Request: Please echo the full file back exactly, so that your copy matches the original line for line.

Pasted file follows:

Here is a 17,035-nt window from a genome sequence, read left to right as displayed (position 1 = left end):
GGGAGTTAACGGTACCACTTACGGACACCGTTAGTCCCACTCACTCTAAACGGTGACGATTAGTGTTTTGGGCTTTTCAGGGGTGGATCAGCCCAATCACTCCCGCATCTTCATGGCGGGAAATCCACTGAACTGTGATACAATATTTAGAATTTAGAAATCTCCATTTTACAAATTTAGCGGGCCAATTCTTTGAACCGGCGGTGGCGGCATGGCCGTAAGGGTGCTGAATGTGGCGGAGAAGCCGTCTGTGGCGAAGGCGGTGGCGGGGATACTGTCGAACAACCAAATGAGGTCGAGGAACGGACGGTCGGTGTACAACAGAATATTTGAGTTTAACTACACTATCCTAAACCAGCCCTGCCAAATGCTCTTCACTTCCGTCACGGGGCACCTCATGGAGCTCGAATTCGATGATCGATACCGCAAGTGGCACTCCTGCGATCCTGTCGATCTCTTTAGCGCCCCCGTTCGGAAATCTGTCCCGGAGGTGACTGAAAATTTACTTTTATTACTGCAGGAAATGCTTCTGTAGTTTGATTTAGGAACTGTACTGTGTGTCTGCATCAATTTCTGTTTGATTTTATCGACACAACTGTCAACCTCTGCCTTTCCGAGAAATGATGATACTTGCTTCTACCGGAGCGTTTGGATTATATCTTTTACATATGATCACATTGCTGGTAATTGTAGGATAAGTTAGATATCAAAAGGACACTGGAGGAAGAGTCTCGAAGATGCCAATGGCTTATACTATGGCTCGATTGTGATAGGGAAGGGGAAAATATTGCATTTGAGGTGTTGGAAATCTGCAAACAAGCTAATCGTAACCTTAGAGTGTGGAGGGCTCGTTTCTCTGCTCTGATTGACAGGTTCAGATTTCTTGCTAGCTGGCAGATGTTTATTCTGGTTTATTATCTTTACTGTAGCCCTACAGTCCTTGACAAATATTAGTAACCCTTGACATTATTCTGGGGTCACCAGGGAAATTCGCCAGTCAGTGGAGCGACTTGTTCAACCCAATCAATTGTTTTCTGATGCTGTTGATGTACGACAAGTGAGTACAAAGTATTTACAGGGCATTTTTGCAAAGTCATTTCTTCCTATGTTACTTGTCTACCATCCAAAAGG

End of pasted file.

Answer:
Here is a 17,035-nt window from a genome sequence, read left to right as displayed (position 1 = left end):
GGGAGTTAACGGTACCACTTACGGACACCGTTAGTCCCACTCACTCTAAACGGTGACGATTAGTGTTTTGGGCTTTTCAGGGGTGGATCAGCCCAATCACTCCCGCATCTTCATGGCGGGAAATCCACTGAACTGTGATACAATATTTAGAATTTAGAAATCTCCATTTTACAAATTTAGCGGGCCAATTCTTTGAACCGGCGGTGGCGGCATGGCCGTAAGGGTGCTGAATGTGGCGGAGAAGCCGTCTGTGGCGAAGGCGGTGGCGGGGATACTGTCGAACAACCAAATGAGGTCGAGGAACGGACGGTCGGTGTACAACAGAATATTTGAGTTTAACTACACTATCCTAAACCAGCCCTGCCAAATGCTCTTCACTTCCGTCACGGGGCACCTCATGGAGCTCGAATTCGATGATCGATACCGCAAGTGGCACTCCTGCGATCCTGTCGATCTCTTTAGCGCCCCCGTTCGGAAATCTGTCCCGGAGGTGACTGAAAATTTACTTTTATTACTGCAGGAAATGCTTCTGTAGTTTGATTTAGGAACTGTACTGTGTGTCTGCATCAATTTCTGTTTGATTTTATCGACACAACTGTCAACCTCTGCCTTTCCGAGAAATGATGATACTTGCTTCTACCGGAGCGTTTGGATTATATCTTTTACATATGATCACATTGCTGGTAATTGTAGGATAAGTTAGATATCAAAAGGACACTGGAGGAAGAGTCTCGAAGATGCCAATGGCTTATACTATGGCTCGATTGTGATAGGGAAGGGGAAAATATTGCATTTGAGGTGTTGGAAATCTGCAAACAAGCTAATCGTAACCTTAGAGTGTGGAGGGCTCGTTTCTCTGCTCTGATTGACAGGTTCAGATTTCTTGCTAGCTGGCAGATGTTTATTCTGGTTTATTATCTTTACTGTAGCCCTACAGTCCTTGACAAATATTAGTAACCCTTGACATTATTCTGGGGTCACCAGGGAAATTCGCCAGTCAGTGGAGCGACTTGTTCAACCCAATCAATTGTTTTCTGATGCTGTTGATGTACGACAAGTGAGTACAAAGTATTTACAGGGCATTTTTGCAAAGTCATTTCTTCCTATGTTACTTGTCTACCATCCAAAAGG